profound opportunity for transformation. Truth demands that we also look
at the dark side of ourselves, the dark side of our culture, giving up the
immature idea that bad things don’t happen to good people, and that we are
Touching into these dark mysteries opens
well-springs of vitality and wisdom. We gain a chance to live by new rules
and values that lead to a richly rewarding second half of life — for
ourselves first and then spreading naturally to those around us. We learn
we have the ability to move beyond the usual pacifiers of physical beauty
and strength, money, and self-gratification. We learn to move beyond
immature romanticism, ambitions, and burdensome self-consciousness into a
larger world of creativity, a unifying life purpose, seeing all creation
as sacred, and claiming the joy that rests on unshakable spiritual
strength from within.
In my research I observed the
characteristics of those who are maturing positively. They are people who:
~ Are able to view others and the world generously, forgiving
human faults in themselves and others
~ Are giving toward themselves
~ Have a caring and positive relationship with nature
Have had a pivotal event or events leading to transition and growth
Are reflective and seek self-understanding
~ Have simplified their
lives and learned to set limits
~ See themselves as spiritual
Exercise and care about what they eat
~ Can laugh and cry easily
Are sought out by others for perspective, counsel, wisdom, and creative
~ Are committed to continued learning
~ Are hopeful
people. They take their dreams seriously
~ Have the courage to deal
with their own mortality and make appropriate plans.
also uncovered characteristics of those who are aging negatively and are
caught in self-absorption and stagnation. They increasingly manifest such
personality characteristics as:
~ A tendency to blame others and
~ A tendency to alienate others
irritability, thoughtlessness, low vitality, chronic anger, meanness of
~ Clinging to rigid opinions, unable to listen to another’s
~ An inability to enjoy and adapt to the changing world
need to hang on to money
~ An increasing obsession with life’s
~ A noticeable lack of intimate friends of any generation
~ The inability to be a "wise elder" who has something of lasting
value to give to others
~ A high use of alcohol, tranquilizers, TV, or
other forms of escape
~ A tendency to create guilty feelings in others
~ An excessive focus on themselves, especially on health problems and
~ Fears of the future
Naturally enough, we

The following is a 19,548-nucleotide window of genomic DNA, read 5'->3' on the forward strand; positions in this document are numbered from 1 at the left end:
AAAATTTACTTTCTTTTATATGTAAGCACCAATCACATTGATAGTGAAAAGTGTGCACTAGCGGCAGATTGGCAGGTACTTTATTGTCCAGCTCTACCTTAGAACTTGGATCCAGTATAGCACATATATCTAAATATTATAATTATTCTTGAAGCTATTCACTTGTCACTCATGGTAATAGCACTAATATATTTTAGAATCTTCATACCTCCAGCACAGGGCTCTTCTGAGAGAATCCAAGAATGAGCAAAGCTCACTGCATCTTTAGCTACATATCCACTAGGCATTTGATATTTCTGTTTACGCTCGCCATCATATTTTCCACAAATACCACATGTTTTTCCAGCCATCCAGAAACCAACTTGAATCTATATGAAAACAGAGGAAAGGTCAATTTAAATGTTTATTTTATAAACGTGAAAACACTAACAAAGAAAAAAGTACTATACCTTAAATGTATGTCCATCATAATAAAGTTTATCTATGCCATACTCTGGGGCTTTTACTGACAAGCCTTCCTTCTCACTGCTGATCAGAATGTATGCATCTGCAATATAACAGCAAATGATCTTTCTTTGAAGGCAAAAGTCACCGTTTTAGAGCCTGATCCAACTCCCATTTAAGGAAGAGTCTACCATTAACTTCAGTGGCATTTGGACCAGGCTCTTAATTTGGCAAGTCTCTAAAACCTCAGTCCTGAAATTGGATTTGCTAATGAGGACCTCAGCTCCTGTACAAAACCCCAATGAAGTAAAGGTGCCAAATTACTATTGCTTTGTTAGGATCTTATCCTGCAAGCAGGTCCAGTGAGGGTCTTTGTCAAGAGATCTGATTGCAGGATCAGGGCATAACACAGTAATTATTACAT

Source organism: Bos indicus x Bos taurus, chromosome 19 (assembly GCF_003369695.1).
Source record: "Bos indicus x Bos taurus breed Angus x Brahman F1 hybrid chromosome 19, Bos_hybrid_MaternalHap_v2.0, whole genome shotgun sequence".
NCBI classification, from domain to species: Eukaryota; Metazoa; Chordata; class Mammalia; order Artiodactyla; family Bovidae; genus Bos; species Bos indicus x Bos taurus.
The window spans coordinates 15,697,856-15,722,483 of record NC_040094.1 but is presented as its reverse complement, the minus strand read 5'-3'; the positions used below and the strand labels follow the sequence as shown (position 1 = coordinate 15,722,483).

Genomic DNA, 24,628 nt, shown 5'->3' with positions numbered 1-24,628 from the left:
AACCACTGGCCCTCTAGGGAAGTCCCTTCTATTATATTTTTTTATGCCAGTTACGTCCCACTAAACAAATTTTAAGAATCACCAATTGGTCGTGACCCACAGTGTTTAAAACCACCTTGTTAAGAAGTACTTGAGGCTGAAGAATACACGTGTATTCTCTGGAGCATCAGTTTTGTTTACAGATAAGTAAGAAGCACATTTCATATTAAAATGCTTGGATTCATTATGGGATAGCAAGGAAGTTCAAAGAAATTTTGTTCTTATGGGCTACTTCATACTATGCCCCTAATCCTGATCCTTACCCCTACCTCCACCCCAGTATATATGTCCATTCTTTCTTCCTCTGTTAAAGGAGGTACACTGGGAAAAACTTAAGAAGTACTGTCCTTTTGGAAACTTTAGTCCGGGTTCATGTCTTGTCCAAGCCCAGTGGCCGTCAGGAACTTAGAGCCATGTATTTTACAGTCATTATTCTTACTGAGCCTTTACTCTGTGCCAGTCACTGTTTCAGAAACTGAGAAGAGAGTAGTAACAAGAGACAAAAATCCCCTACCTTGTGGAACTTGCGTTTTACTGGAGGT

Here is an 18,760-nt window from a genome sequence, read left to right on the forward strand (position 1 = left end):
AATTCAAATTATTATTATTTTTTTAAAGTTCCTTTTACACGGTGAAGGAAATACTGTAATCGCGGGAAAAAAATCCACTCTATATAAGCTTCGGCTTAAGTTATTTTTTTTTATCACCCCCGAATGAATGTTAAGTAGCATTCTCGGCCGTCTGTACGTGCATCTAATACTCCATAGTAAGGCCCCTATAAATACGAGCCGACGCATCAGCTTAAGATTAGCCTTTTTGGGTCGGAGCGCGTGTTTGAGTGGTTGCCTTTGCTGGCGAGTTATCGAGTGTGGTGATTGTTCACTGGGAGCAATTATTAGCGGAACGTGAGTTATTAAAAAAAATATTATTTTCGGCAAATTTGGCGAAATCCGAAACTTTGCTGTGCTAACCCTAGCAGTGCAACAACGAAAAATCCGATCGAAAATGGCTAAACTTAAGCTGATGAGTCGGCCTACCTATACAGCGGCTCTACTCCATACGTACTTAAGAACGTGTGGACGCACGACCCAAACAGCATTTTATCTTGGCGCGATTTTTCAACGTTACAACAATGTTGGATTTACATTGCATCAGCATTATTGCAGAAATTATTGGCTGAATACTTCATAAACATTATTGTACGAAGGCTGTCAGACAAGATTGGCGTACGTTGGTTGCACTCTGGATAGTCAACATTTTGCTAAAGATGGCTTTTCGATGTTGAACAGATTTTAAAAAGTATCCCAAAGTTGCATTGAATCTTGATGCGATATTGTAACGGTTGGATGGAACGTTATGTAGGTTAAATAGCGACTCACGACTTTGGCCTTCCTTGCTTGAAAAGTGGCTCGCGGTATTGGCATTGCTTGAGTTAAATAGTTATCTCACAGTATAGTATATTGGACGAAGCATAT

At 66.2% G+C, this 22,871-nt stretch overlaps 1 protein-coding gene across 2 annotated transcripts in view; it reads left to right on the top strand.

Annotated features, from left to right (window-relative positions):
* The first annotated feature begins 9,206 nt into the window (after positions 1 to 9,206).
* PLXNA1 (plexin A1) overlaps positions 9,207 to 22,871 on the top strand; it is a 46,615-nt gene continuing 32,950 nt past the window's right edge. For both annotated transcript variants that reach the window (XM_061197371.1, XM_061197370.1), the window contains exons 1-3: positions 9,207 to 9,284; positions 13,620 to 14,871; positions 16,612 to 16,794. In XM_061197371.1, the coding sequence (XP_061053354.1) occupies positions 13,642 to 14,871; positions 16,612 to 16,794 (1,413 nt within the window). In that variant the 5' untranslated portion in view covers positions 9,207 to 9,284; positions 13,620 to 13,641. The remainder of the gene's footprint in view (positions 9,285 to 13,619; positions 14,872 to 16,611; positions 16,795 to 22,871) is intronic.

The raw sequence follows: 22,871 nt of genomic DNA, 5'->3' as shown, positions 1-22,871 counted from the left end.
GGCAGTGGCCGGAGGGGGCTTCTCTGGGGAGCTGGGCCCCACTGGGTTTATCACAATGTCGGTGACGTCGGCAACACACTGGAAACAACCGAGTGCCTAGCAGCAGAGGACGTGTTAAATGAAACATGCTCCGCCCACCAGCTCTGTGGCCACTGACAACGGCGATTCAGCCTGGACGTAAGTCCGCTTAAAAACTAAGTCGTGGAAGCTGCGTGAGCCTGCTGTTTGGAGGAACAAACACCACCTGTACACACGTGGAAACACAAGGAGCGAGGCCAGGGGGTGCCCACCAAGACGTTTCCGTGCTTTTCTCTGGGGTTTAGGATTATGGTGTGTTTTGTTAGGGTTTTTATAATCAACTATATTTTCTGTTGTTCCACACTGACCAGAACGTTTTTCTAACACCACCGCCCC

all have a mixture of qualities from both lists. But what we want to do is
increasingly cultivate the positive behaviors that have long-range
benefits leading to high life satisfaction for ourselves and those around
Developed men recognize their sage potential and learn to
handle power in psychological, mental, spiritual, and physical realms.
They foster compassion in themselves. Mature women cultivate healthy
self-esteem leading to assertive action on behalf of their values. Such
individuals forge new models of healthy living and loving through the
middle years and beyond.
By accepting our losses and aligning
ourselves with life’s deeper truths, we free ourselves to wield the
considerable power that is potentially ours, the power to discern and to
live in harmony with what has heart and meaning for ourselves, for those
close to us and for the world.
We become empowered to speak out
against social injustice, to stand for fairness and mercy. We have more
leverage and know-how than when we were young. We can take less
compromised stands than the young, speaking honestly both in small ways
and big. We model deeper more rewarding relationships where compassion,
playfulness, and respect for differences is the norm. We form new
definitions of beauty and strength. We contribute to building a better
world, giving gifts that last beyond our lifetime.
And when we
reach the end of our lives, we can let go, embracing the mystery of what
comes next because we have learned to trust life, to risk, to love — to
Excerpted from the book What Are You Doing
with the Rest of Your Life? Choices in Midlife (New World Library), by
Paula Hardin. Paula directs Midlife Consulting Services in Chicago,
teaches, lectures, and appears on radio and TV talk shows. Her new book,
Love After Love: Stages of Loving, will be out in 1996.